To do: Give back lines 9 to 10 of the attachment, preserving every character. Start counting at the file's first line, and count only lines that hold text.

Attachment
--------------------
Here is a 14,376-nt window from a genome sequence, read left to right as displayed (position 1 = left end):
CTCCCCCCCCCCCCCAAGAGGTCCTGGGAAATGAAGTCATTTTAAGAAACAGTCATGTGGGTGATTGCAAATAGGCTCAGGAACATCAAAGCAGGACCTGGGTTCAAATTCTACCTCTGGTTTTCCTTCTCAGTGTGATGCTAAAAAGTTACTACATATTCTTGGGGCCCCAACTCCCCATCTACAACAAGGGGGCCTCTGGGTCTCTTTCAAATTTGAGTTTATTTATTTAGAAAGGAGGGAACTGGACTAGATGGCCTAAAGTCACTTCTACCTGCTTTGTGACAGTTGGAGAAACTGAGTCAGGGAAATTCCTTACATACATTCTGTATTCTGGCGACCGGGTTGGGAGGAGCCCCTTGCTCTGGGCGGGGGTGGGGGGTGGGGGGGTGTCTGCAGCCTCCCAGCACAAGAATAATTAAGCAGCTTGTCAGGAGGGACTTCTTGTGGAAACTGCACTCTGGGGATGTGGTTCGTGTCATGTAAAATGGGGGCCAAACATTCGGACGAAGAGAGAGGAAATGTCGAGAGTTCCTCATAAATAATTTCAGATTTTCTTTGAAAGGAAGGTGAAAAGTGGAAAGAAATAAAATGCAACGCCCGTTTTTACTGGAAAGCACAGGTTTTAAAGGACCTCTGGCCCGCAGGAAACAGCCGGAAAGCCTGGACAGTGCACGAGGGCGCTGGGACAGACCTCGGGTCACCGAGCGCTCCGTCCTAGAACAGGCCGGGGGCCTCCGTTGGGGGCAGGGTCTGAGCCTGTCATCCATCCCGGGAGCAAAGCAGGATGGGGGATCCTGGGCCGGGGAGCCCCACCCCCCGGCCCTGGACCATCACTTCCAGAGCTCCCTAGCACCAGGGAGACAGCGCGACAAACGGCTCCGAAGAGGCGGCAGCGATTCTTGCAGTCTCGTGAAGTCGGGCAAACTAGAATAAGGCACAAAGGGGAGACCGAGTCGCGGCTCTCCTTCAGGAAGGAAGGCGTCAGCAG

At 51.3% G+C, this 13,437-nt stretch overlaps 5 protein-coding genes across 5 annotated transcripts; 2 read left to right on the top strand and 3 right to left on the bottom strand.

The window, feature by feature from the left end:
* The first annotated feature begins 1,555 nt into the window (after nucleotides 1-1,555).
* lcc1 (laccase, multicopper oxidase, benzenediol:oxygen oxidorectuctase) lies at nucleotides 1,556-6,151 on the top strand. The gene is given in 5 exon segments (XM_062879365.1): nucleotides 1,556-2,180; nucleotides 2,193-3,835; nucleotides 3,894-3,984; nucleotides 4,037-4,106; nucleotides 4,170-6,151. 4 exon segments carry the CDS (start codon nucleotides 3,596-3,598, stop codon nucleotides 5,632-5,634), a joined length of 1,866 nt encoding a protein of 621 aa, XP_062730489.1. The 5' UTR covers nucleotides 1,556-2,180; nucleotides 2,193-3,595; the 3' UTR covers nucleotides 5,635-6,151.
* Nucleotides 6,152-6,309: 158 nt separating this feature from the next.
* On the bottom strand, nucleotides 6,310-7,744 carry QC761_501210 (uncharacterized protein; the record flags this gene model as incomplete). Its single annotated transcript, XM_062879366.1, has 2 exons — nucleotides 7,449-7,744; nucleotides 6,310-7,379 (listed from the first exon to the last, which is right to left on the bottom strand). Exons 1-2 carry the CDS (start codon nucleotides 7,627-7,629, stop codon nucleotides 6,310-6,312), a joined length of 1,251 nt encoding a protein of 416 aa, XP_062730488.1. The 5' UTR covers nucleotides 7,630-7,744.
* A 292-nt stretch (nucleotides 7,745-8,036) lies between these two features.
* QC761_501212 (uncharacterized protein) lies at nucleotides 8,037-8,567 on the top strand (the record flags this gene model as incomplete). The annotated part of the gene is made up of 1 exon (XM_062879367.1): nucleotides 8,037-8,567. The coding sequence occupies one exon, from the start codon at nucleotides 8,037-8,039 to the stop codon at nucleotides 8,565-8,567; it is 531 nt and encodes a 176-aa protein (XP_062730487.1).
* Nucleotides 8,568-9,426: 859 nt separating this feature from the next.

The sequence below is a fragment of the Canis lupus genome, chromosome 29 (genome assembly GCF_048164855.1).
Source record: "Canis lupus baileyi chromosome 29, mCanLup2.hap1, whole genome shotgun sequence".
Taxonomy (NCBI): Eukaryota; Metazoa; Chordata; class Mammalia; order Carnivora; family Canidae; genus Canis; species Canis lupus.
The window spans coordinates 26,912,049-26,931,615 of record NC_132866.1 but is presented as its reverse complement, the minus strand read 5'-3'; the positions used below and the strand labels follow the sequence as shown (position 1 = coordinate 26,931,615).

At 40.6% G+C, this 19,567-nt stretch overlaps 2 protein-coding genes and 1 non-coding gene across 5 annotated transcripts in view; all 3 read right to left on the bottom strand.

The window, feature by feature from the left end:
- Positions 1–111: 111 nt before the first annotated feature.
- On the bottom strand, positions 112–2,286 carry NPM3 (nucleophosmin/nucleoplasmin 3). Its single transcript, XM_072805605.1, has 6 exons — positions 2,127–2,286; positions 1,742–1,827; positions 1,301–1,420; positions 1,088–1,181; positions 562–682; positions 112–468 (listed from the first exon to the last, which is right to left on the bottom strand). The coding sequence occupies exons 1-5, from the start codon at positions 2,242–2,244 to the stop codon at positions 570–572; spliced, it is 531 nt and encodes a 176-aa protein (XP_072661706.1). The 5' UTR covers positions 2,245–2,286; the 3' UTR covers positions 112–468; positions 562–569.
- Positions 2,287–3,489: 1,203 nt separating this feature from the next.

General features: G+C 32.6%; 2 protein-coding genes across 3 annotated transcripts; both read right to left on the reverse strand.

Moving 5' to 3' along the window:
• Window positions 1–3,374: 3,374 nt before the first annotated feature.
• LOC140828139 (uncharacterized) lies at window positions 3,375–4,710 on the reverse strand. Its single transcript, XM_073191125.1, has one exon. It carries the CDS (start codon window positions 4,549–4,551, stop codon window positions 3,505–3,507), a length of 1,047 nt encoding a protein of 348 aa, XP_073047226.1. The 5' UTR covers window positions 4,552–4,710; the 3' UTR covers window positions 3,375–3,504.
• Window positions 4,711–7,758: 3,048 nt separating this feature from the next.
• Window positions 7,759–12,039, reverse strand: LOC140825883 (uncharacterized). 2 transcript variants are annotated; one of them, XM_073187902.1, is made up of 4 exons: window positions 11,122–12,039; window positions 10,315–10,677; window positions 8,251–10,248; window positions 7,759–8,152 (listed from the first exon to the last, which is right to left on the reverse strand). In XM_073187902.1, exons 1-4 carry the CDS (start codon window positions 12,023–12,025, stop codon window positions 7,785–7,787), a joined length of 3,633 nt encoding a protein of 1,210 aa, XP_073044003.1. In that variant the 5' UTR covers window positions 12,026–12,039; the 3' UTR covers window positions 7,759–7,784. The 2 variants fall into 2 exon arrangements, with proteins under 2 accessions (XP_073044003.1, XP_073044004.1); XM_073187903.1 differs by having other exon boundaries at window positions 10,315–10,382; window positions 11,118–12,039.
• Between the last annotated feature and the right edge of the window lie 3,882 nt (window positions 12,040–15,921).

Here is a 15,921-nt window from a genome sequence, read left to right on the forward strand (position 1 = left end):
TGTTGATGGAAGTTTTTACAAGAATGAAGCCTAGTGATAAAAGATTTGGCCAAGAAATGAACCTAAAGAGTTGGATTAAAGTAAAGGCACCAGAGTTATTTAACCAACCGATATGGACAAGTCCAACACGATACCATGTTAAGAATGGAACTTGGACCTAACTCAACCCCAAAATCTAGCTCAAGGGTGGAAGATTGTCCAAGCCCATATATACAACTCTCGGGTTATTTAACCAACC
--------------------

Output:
* A 292-nt stretch (nucleotides 7,745-8,036) lies between these two features.
* QC761_501212 (uncharacterized protein) lies at nucleotides 8,037-8,567 on the top strand (the record flags this gene model as incomplete). The annotated part of the gene is made up of 1 exon (XM_062879367.1): nucleotides 8,037-8,567. The coding sequence occupies one exon, from the start codon at nucleotides 8,037-8,039 to the stop codon at nucleotides 8,565-8,567; it is 531 nt and encodes a 176-aa protein (XP_062730487.1).